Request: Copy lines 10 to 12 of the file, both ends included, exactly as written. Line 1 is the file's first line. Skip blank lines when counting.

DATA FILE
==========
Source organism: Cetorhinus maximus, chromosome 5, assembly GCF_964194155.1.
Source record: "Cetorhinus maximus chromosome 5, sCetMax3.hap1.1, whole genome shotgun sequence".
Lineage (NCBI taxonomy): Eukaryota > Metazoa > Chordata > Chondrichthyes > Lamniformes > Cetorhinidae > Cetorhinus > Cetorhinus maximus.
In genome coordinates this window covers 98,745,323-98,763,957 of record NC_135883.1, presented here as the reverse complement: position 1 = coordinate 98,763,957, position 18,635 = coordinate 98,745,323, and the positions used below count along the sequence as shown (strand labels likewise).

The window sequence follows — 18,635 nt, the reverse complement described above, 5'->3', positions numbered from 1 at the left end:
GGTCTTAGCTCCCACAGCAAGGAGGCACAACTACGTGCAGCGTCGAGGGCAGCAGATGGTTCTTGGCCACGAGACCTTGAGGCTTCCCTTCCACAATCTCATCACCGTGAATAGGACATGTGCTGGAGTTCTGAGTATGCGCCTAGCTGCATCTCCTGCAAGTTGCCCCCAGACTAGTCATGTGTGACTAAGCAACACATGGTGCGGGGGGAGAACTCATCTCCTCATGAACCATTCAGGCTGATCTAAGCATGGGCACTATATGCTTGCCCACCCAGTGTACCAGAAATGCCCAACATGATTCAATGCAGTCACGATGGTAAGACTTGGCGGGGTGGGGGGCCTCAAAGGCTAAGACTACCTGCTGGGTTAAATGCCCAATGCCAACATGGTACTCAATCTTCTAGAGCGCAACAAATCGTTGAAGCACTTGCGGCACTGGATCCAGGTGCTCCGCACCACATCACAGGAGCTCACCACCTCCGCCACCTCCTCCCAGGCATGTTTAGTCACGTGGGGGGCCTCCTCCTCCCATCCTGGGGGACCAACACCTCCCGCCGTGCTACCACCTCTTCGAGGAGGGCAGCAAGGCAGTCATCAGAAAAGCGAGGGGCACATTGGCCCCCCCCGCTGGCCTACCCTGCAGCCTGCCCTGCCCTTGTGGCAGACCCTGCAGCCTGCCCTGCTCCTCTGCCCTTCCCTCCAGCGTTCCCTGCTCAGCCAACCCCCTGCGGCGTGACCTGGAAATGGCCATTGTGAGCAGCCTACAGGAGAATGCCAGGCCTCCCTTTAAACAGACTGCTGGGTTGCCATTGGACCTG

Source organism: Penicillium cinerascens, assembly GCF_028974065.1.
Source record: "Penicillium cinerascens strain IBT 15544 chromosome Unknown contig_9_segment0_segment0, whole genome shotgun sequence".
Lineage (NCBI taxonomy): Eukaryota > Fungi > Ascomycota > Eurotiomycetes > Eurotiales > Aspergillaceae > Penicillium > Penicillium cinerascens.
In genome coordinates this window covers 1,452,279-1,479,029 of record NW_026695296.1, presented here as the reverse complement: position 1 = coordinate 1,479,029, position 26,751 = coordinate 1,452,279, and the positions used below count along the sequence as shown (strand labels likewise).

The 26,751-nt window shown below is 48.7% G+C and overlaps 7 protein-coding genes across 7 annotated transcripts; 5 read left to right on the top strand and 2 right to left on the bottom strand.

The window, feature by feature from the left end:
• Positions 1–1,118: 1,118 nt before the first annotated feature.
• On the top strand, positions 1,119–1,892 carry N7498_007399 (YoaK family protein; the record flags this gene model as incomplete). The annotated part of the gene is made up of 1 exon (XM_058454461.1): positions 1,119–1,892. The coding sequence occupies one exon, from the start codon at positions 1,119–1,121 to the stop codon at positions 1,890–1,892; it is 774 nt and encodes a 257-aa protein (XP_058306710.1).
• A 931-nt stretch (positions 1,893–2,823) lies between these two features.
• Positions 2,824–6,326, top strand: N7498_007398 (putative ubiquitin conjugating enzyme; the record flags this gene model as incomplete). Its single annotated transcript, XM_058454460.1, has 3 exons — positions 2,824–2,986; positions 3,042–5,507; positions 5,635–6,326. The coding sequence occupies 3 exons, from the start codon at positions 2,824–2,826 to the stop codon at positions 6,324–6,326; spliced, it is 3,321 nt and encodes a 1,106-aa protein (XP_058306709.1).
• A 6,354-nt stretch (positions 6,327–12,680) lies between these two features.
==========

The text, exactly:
In genome coordinates this window covers 1,452,279-1,479,029 of record NW_026695296.1, presented here as the reverse complement: position 1 = coordinate 1,479,029, position 26,751 = coordinate 1,452,279, and the positions used below count along the sequence as shown (strand labels likewise).

The 26,751-nt window shown below is 48.7% G+C and overlaps 7 protein-coding genes across 7 annotated transcripts; 5 read left to right on the top strand and 2 right to left on the bottom strand.

The window, feature by feature from the left end: